Thursday, November 09, 2006
A Discussion Of "Social Anger"
The article at the link below reflects on social anger in America, and whether or not it is a good thing. The article is neither pro nor con, and cunningly sidesteps value judgments. It classifies the forms of social anger as follows:
1) Economic-Populist Anger - This began on the prairie in the 19th century, and now manifests itself in workers' rage against the outsourcing of labor - both blue collar and white collar - to countries abroad where costs are cheaper. The author suggests that this anger is often anti-progressive, akin to the Luddite rebellion in Britain 200 years ago. Economic innovations that are hurtful in the short term may result in increased productivity and a higher standard of living in the long term. (Or maybe not.) He nonetheless admits that this form of workers' anger can play a role in curbing real abuses, both here and abroad.
2) Liberal Anger - The author remarks that this form of anger is greater now than at any point in the last forty years. It is directed against greed, intolerance and other incontestable evils. Its approach is sometimes too sarcastic and cynical to be constructive however, and the author urges angry liberals to embrace a more full-blooded Dickensian indignation. We must love the victims of social injustice, he says, at least as much as we hate its perpetrators.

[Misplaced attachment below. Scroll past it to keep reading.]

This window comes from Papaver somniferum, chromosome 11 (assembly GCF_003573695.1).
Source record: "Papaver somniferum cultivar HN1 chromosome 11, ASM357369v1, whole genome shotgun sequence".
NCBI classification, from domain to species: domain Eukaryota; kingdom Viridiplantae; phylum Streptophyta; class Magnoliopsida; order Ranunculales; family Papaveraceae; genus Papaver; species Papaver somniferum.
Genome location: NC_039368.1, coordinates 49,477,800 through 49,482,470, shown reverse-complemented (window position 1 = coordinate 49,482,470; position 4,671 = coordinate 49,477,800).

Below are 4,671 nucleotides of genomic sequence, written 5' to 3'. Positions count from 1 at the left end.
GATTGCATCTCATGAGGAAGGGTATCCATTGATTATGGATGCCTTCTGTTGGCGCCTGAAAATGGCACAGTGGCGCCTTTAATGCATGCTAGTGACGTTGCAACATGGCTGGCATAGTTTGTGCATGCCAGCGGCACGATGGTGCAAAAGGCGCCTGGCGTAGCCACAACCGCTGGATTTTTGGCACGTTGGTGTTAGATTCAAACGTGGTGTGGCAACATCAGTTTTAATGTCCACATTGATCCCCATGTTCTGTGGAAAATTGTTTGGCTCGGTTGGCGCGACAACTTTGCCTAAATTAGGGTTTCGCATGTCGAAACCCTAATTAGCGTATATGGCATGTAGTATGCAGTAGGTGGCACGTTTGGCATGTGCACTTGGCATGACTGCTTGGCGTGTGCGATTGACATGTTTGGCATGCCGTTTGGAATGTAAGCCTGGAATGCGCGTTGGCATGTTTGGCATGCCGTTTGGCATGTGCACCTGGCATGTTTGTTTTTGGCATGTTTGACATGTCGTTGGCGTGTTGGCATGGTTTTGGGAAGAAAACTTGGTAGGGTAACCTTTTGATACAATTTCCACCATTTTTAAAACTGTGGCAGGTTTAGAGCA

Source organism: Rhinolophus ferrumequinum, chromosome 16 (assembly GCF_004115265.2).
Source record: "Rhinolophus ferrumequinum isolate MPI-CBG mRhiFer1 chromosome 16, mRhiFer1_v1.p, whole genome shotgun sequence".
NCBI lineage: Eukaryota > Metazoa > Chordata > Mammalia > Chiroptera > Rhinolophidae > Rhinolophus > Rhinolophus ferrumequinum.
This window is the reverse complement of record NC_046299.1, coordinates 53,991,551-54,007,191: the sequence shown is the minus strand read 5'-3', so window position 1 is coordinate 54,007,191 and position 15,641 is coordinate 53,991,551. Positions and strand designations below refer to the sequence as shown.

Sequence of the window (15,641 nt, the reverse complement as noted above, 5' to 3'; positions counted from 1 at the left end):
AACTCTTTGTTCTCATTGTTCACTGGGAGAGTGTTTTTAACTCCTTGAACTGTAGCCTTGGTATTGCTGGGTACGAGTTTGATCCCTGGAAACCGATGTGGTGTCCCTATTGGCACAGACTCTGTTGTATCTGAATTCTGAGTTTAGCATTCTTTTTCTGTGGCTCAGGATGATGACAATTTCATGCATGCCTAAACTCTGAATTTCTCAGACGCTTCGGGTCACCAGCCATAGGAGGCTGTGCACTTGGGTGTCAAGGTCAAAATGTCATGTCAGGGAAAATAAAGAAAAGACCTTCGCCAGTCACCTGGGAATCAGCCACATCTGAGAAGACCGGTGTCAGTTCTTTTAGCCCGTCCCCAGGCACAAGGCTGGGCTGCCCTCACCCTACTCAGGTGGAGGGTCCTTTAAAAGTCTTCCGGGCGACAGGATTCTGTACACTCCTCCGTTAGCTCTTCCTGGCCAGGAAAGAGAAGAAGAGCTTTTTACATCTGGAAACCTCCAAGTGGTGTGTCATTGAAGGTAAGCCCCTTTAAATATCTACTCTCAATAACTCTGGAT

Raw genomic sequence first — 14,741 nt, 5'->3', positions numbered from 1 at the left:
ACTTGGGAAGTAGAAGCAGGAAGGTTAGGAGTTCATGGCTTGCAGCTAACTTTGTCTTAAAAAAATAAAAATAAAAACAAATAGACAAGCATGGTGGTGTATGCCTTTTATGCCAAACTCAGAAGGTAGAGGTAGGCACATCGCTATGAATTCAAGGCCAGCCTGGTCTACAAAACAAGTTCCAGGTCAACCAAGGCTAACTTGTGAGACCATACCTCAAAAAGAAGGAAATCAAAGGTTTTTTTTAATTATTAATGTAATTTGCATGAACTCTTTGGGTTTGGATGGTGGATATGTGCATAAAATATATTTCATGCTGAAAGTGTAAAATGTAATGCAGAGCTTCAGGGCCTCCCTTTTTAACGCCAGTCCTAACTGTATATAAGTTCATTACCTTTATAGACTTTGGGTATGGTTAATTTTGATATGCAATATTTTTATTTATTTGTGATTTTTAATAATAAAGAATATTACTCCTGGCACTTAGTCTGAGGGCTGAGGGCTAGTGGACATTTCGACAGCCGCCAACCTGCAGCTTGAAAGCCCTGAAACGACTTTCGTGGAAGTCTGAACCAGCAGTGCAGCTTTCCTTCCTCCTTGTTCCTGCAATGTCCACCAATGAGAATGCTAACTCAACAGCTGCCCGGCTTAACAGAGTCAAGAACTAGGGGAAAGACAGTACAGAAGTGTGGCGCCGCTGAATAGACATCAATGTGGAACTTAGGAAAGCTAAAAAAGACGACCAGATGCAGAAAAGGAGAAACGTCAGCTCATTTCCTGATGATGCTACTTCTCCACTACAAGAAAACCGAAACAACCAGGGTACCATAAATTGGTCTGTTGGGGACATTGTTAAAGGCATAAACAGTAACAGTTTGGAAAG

3) Traditional-Values Anger - This type of anger has been the hallmark of the religious right, the neo-conservatives and the Bush administration specifically. When it originates from Christianity, it reflects the patriarchal extremism of the Old Testament, not the forgiving inclusiveness of the New. Its fiercest exponents descend predictably into racism, homophobia and character assassination.
The author is very cagey indeed about where he stands on social anger. He suggests that some of it is the whining of a "spoiled-brat society". But complacency is also a trait of the pampered, and he seems to prefer anger to that. Ultimately, he believes that social anger should be directed toward the accomplishment of specific goals. The article is superficial in many respects - certainly in regard to workers' anger, which has many more provocations than simply the issue of outsourcing. Growing income inequality and social insecurity in the United States is not entirely due to the phenomenon of more money ending up in the tattered pockets of deserving Third World workers. Executives who heedlessly sacrifice their employees' welfare to engorge themselves with more wealth than ever are far more an expression of a "spoiled-brat society" than the average Americans who are just trying to keep their families fed.
"The Angry American" from The Atlantic Online
I am a frequent visitor to your WCW blog, Mr Hellwood. I must confess that I typically view your pages in without taking time to comment. I do not post viewpoints often on blogs, but thought I would in this case. I was moved by you comments on ?anger?. As I find myself angry at many things as of late. I do agree with you and much prefer anger compared to indecision and complacency. Unlike you I believe social anger has a purpose. In most regards is directly related to the unhappy state that people find themselves in for a variety of reasons in our society.Post a Comment